Angry that her daughter was eliminated from a 4-H competition, Jeannie Groat of upstate New York protested, using the F-word. According to the Walton Reporter, she was charged with disorderly conduct and sentenced to 15 days in jail. Even prosecutors say they didn't ask for such a harsh penalty. Another judge blocked the jail time.
Good morning. I'm Steve Inskeep. You may think it's Veteran's Day, but that's not what one social club celebrates tonight. The Corduroy Appreciation Club loves this date because it's 11-11-11. They say it most resembles the fabric corduroy. I guess because of all the vertical lines. Anyway, this is a real club which denounces velvet as the poor man's corduroy and is meeting tonight in New York. In order to get in, you may wear at least three items made of corduroy. It's MORNING EDITION. Transcript provided by NPR, Copyright NPR.
Karl Marlantes is the author of What It Is Like To Go To War.
I returned to America in October of 1969 after 13 months as a Marine in Vietnam. While I was there, I would comfort myself by imagining all the girls I ever knew hugging me in a huge warm group embrace. Somehow, I thought something similar would be waiting for me when I came home.
Marvin is a great storyteller, which is at odds with his insistence that he can't be around people. A Mohawk from Canada, he thinks the war was responsible for his over<strong>-</strong>the<strong>-</strong>top temper.
When the war in Iraq began, I worried there would be a draft. What if my son was called? How would he ever recover from going to war?
I decided that I wanted to meet the young men and women who voluntarily sign up. I began at Fort Drum in upstate New York where I photographed soldiers between tours of duty in Iraq and Afghanistan. There was little conversation as I asked each soldier to adopt a vulnerable, intimate position, and lay his or her head on a table. I did not give these images captions.
Originally published on Fri November 11, 2011 8:01 am
Before we move on to the day's news, serious and silly, we want to pause for a moment to note that it's Veterans Day.
As President Obama's declaration states, on this day Americans "pay tribute to our veterans, to the fallen, and to their families." And, the proclamation adds, "to honor their contributions to our Nation, let us strive with renewed determination to keep the promises we have made to all who have answered our country's call."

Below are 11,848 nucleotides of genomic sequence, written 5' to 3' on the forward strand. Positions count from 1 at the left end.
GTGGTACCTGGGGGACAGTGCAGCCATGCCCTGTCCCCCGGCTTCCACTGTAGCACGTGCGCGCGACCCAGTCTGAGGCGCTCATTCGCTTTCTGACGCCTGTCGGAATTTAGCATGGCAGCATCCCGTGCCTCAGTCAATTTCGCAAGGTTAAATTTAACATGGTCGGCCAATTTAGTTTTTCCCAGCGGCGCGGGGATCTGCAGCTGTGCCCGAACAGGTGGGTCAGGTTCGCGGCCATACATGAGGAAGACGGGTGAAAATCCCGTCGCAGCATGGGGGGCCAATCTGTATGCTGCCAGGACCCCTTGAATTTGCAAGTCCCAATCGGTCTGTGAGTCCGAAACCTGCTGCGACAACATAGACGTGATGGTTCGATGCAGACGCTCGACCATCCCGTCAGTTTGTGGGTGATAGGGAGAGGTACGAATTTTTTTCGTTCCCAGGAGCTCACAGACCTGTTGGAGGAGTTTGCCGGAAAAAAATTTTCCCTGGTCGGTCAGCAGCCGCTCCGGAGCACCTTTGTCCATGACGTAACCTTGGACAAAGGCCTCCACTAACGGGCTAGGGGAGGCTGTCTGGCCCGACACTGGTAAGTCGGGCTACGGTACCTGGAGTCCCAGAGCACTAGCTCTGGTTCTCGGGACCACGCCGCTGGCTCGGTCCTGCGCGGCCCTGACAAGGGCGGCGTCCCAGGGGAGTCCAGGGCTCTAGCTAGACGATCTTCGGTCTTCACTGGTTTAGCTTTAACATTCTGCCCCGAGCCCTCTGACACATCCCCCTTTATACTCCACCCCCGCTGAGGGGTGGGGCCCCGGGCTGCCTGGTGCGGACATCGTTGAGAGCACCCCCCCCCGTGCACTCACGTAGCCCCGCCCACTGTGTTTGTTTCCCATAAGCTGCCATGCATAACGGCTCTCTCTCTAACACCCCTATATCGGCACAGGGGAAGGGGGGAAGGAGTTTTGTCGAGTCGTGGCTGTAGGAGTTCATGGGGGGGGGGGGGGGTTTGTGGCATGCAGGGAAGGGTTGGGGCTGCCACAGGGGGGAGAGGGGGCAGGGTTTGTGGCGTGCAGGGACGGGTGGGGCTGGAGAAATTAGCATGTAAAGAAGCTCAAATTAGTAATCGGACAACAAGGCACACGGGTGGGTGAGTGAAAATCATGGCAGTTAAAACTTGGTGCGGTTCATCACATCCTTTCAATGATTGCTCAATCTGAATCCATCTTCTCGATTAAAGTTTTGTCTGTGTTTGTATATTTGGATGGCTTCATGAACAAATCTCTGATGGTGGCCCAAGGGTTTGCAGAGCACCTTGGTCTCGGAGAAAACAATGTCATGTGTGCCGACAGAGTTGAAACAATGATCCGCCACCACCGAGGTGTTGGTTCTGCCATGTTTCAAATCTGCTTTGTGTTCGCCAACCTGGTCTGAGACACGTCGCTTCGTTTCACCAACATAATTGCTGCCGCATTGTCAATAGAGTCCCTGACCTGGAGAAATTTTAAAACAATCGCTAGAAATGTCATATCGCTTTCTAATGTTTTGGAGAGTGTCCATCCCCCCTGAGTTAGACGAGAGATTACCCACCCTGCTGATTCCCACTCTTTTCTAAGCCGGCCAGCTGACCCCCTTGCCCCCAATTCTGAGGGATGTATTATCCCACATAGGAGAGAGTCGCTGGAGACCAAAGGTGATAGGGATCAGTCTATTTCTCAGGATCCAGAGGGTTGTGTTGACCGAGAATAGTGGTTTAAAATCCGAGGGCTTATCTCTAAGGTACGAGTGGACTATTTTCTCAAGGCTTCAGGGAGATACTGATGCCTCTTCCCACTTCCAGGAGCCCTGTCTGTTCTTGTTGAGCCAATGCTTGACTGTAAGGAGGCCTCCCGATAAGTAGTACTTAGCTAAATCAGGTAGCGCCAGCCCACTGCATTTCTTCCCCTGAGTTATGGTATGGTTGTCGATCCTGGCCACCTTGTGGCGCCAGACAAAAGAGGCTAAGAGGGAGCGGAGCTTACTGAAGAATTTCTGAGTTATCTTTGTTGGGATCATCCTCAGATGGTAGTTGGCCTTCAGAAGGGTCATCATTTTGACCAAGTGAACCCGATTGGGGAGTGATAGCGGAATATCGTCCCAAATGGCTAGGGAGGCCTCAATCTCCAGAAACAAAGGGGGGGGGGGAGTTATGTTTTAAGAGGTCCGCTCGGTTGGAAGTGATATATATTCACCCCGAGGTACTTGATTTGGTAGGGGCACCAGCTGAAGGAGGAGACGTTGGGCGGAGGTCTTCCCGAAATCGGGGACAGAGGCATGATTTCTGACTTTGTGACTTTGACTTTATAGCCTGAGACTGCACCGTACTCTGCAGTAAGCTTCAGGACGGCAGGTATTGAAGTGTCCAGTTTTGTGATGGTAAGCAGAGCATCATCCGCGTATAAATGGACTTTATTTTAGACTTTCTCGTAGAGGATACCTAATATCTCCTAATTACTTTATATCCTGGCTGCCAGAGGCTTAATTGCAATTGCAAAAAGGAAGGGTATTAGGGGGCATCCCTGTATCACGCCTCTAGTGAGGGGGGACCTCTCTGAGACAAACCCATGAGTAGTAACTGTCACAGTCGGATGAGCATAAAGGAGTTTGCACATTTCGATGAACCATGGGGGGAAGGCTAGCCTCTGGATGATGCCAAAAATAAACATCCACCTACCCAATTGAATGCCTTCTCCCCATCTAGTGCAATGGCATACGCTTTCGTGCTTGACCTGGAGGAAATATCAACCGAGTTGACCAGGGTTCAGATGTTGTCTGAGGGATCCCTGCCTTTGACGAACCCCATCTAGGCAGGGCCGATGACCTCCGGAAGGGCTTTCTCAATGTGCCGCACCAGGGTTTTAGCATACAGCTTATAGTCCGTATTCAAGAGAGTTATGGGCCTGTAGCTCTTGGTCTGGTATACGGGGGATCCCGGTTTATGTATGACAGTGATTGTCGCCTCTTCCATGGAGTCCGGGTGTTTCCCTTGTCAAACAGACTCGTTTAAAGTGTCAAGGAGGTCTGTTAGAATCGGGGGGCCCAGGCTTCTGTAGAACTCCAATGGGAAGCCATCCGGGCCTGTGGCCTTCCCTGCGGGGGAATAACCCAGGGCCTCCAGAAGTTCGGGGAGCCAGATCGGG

It's MORNING EDITION from NPR News. I'm Steve Inskeep.
More than a week after presidential candidate Herman Cain was confronted with sexual harassment accusations, he appears to be holding on to his base of support. Most polls show him still leading the other Republican candidates.
The American Farm Bureau Federation has released its 26th annual price survey on the cost of the classic Thanksgiving dinner. That includes the turkey, sweet potatoes, cranberries and pumpkin pie. This year, the average cost for a feast for 10 people is $49.20. That's up almost $6 from last year.
The rating agency Standard and Poor's sent out an alert downgrading France's debt on Thursday. It turned out to be a false alarm, but it took nearly two hours for S&P to clarify that. S&P says it's investigating the mistake.
And let's talk now about a man who served his country out of uniform for generations. J. Edgar Hoover created the Federal Bureau of Investigation as we know it today. In his lifetime, he built up an image as a hero. His career went from the end of World War I to the 1970s. Since death in 1972, many have reevaluated Hoover as a menace. Now, Hoover is the subject of a movie in which he is played by Leonardo DiCaprio, in a film directed by Clint Eastwood. Kenneth Turan has a review.